Notifications & Messages

Jared Hamilton
From: Jared Hamilton
Hey - It’s time to join the thousands of other dealer professionals on DrivingSales. Create an account so you can get full access to the articles, discussions and people that are shaping the future of the automotive industry.
×
Mike Gorun

Mike Gorun Managing Partner/CEO

Exclusive Blog Posts

The 3 Laws of Extreme Ownership

The 3 Laws of Extreme Ownership

“These are all things that may help you justify your results. But is your dealer any happier because of this?” I just finished reading a…

Choosing the right storage facility for business

Choosing the right storage facility for business

Everyone knows that no trading or manufacturing business can do without warehouses. Therefore, entrepreneurs often face the issue of choosing warehouses. B…

The Q1 Inventory Glut - Expert Insight

The Q1 Inventory Glut - Expert Insight

You've heard about it, read about it, and probably experienced it. Q1 for the auto industry was a pretty rough one. Experts are diving into what the pr…

Online Reviews Drive Customers to Your Dealership

Online Reviews Drive Customers to Your Dealership

We’ve been in the business of reviews for quite some time now – 15 years to be exact.  As DealerRater has grown, so has the power and infl…

Devising a Perfect Landing Page

Devising a Perfect Landing Page

When your business is taken online, you have to make sure your website is generating customers and visitors. This is one of the most important things in on…

Identify & Remove the Obstacles to Customer Loyalty

A recent article in Direct Marketing News offers an in-depth analysis of the typical obstacles that companies must overcome to build customer loyalty. If your business is not getting the most out of its customer loyalty program, it’s probably due to one of the following four reasons:

  1. Difficulty in measuring and using data

Loyalty programs cannot be measured in traditional ways. In fact, three of the top five reported challenges are measurement related. Measurement needs to focus on these three metrics:

  1. Specific changes in the customer value equation
  2. Shifts in consumer value
  3. Customer engagement and advocacy

Each metric needs a clear definition of success for now and the future. Measurement then becomes part of continuous loyalty loop, in which customer intelligence creates customer insights, which feed into the loyalty program and creates more customer data to start the loop again

2. Picking the right mix of rewards and benefits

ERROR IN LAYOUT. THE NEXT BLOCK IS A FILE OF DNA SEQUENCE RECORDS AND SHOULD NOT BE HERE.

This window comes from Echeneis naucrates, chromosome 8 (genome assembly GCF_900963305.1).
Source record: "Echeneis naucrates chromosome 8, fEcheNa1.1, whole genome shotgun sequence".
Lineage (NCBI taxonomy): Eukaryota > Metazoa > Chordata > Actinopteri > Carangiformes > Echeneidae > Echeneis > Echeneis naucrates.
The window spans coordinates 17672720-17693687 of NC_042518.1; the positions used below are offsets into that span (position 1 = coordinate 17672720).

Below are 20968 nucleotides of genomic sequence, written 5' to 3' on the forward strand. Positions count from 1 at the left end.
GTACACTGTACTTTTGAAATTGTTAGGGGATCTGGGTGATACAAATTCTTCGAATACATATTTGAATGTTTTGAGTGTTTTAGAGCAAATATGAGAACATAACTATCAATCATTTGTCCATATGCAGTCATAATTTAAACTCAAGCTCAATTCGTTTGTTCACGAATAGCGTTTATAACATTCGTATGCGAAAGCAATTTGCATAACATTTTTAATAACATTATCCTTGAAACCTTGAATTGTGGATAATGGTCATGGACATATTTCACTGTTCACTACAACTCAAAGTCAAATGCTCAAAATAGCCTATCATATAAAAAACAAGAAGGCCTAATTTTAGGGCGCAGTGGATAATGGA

Most loyalty rewards involve discounts, but this becomes difficult to execute as everyone has the same offerings and retailers have trained consumers to look for nothing but discounts. This is a delicate tightrope act: give rewards that are too expensive or popular and the budget gets blown. Starbucks, Virgin Airlines and National Car Rental offer just a few of the programs that earn rave reviews with customers, without breaking the bank to do it. The key to success is activating “soft benefits” that have high perceived value.

3.  Programs lack true innovation

The average customer is a member of more than 10 loyalty programs. As more and more retailers launch programs, making a splash with a new program isn't easy. Before loyalty programs, customers would stay with their favorite retailers based primarily on price or location. Loyalty broke this inertia, giving customers a reason to shop at another retailer. If faced with a choice between companies, loyalty broke the tie.

But, as more companies start programs, a new inertia has formed. Nearly 60% of consumers state they only participate in a few loyalty programs. Meanwhile, customers feel they are getting less out of programs. About 30% of consumers feel that there is little or no value in joining a program.

Offering differentiated benefits gives customers a reason to engage. Assess the competition and do customer research to find these benefits. Carefully test to pick the winners.

4. Marketing and operations are not on the same page

Customers can receive years of good interaction with a brand and program only to have it all ruined by one negative experience. Executing a program happens on two levels: systems to identify the customer and present them with the right reward/recognition, and store operations to carry out the needed tactics. System issues are frustrating but easy to explain, while in-store issues cause more frustration.

Soft benefits are ideal because customer benefit outweighs cost. Failed execution means customers will not trust the company in the future; operations need to deliver on marketing promises.

 Unlock all of the community & features  Join Now